Tiotropium is a long-acting muscarinic antagonist medication that has shown to provide promising therapeutic benefits for patients with chronic obstructive pulmonary disease (COPD). The "Understanding Potential Long-Term Impacts on Function with Tiotropium" study, also known as UPLIFT, established that tiotropium use in patients with COPD resulted in three significant findings. First participants of the experimental group receiving tiotropium had a reduced risk of COPD exacerbations, second, when compared to the placebo group, the experimental group had an overall improved lung function and quality of life through the course of the 4-year trial, and thirdly the tiotropium reduced respiratory and cardiac morbidity in COPD patients.
Further studies of the use of tiotropium in patients with Global Initiative for Chronic Obstructive Lung Disease (GOLD) stage 1 (mild COPD with a FEV1 80% or more of normal), and GOLD stage 2 (moderate COPD with a FEV1 between 50% to 80% of normal) resulted in a lower rate of disease progression as measured by postbronchodilator FEV1, suggesting that tiotropium use in early stages of COPD was beneficial for patients. Additional studies conducted on the benefits of tiotropium use in COPD patients found the following: proven to increase walking endurance exercise, improve exercise tolerance when used in combination with pulmonary rehabilitation, decreased COPD related hospitalizations, reduce air trapping and exertional dyspnea (both of which are complications of obstructive lung disease). There is also a combined tiotropium and olodaterol (long-acting beta-agonist or LABA) therapy available on the market. When dual bronchodilator therapy of tiotropium and olodaterol versus the use of tiotropium monotherapy was studied, there was improved quality of life and lung function among patients with GOLD stage 2 to GOLD stage 4 COPD (moderate to very severe COPD).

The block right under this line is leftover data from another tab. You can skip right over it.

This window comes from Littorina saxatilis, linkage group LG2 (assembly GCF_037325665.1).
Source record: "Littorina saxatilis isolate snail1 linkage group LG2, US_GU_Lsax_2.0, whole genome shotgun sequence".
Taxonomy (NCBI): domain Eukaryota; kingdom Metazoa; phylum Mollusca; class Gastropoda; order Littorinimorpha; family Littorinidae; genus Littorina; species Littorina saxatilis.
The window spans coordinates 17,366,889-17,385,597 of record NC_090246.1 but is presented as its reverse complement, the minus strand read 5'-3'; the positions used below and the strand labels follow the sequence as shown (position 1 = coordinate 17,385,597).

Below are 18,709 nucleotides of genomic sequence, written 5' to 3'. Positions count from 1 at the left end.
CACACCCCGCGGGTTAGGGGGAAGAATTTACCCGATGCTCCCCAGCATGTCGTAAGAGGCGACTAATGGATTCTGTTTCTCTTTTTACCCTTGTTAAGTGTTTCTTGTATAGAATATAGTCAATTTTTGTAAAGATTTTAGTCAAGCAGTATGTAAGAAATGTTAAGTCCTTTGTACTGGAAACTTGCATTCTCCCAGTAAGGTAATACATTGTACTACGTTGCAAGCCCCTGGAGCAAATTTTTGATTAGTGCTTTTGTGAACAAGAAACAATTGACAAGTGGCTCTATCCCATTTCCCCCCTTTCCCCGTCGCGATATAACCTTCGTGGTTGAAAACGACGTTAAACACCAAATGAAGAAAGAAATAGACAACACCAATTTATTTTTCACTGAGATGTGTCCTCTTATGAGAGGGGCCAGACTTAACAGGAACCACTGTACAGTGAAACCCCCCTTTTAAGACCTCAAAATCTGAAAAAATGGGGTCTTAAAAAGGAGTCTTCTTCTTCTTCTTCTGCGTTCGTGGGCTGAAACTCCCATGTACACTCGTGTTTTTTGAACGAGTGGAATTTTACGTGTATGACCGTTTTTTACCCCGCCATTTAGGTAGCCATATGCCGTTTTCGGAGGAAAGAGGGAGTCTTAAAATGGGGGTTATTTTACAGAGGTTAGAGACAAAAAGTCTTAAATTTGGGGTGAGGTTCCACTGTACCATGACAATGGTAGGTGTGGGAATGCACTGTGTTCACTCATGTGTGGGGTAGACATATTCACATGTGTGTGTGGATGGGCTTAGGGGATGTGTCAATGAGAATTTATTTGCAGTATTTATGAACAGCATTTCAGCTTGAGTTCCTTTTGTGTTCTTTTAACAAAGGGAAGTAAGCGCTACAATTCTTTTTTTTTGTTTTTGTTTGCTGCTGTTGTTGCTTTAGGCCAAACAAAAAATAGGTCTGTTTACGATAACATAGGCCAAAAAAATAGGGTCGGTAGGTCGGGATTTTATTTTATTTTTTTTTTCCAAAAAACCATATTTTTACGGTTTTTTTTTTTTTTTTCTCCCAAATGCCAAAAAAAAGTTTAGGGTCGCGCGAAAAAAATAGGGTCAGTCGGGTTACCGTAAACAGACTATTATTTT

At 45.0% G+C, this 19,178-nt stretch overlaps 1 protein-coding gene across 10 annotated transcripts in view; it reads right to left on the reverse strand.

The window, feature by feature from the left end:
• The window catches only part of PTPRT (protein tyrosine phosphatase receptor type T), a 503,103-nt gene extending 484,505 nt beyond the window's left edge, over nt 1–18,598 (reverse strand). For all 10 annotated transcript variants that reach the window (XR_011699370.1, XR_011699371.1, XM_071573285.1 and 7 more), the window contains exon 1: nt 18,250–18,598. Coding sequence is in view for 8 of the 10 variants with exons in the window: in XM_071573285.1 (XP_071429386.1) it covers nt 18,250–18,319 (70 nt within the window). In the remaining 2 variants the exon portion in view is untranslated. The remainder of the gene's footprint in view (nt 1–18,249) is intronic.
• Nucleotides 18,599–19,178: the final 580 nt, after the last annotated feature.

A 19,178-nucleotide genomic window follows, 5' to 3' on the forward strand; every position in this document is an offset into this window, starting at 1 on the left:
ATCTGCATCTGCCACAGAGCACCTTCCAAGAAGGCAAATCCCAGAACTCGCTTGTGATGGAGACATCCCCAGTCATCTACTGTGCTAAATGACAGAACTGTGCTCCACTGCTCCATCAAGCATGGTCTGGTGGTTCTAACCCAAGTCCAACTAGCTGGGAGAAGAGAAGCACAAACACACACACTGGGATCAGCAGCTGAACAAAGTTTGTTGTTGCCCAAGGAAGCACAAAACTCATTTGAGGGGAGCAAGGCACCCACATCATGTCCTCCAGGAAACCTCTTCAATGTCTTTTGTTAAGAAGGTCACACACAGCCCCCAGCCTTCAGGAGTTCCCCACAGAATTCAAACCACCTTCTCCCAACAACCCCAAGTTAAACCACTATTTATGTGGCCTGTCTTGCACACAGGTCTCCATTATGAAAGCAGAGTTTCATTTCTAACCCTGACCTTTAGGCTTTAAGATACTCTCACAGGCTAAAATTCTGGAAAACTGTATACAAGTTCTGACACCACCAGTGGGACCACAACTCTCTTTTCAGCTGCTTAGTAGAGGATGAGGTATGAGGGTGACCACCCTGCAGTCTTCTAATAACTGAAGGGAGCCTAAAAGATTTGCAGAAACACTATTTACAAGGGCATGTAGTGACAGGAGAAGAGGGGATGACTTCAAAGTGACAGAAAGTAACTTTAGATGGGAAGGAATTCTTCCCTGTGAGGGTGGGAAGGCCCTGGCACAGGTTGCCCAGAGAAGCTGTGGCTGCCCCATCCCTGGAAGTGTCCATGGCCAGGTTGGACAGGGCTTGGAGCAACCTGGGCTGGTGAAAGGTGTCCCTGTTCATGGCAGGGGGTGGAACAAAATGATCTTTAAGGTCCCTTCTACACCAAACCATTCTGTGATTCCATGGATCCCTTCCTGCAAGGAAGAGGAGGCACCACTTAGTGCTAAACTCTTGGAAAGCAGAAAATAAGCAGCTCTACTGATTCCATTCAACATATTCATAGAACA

Tiotropium has also shown to provide promising therapeutic benefits for pediatric to adolescent age patients with symptomatic moderate to severe asthma. In a 1-year randomized controlled trial that studied the use of tiotropium as add on therapy to inhaled corticosteroids maintenance therapy for adolescent patients with moderate asthma, the results were significant (p less than 0.001 for 5 mcg of tiotropium; p less than 0.01 for 2.5 mcg of tiotropium) for improved peak FEV1 at 24 weeks on spirometry. When tiotropium was studied in a randomized controlled trial in pediatric patients with severe asthma as an add on therapy in addition to either medium-dose inhaled corticosteroids or high-dose inhaled corticosteroids with either 1 or more controller medications or 2 or more controller medications respectively, the study results were significant (p less than 0.001 for 5 mcg of tiotropium) for improvements in peak and trough FEV1 on spirometry. Both studies showed that tiotropium has an overall improvement in lung function in symptomatic pediatric asthma.
Clinically, the use of tiotropium includes the following FDA-approved indications and use:
A non-FDA approved use (or off label use) of tiotropium includes:
The use of combination tiotropium and olodaterol therapy (LAMA/LABA dual bronchodilator therapy) includes the following FDA-approved indications:
Tiotropium is a second-generation is a long-acting muscarinic receptor antagonist that exerts its primary therapeutic effect on the M1, M2, and M3 muscarinic acetylcholine receptors (mAChRs) in the lungs preventing acetylcholine binding. Once the patient inhales the medication as either an inhalation spray or inhalation powder, the quaternary ammonium compound reversibly binds to M1 mAChRs of the nerve ganglia of the lung, M2 mAChRs postganglionic nerve fibers of the lung, and M3 mAChRs of the smooth muscles and mucous glands of the lung. Specifically, when tiotropium binds to the M1 and M3 mAChRs, this molecule ultimately inhibiting Gq alpha-protein stimulation of phospholipase C pathway preventing the influx of intracellular calcium from inducing a cellular response in the respiratory airways. The overall effect of tiotropium anticholinergic effect on the respiratory airway is bronchodilation, decreased mucous gland secretions, decrease the ciliary beat frequency, inhibition of fibroblast proliferation, and exhibit a poorly understood anti-inflammatory effect in the lungs.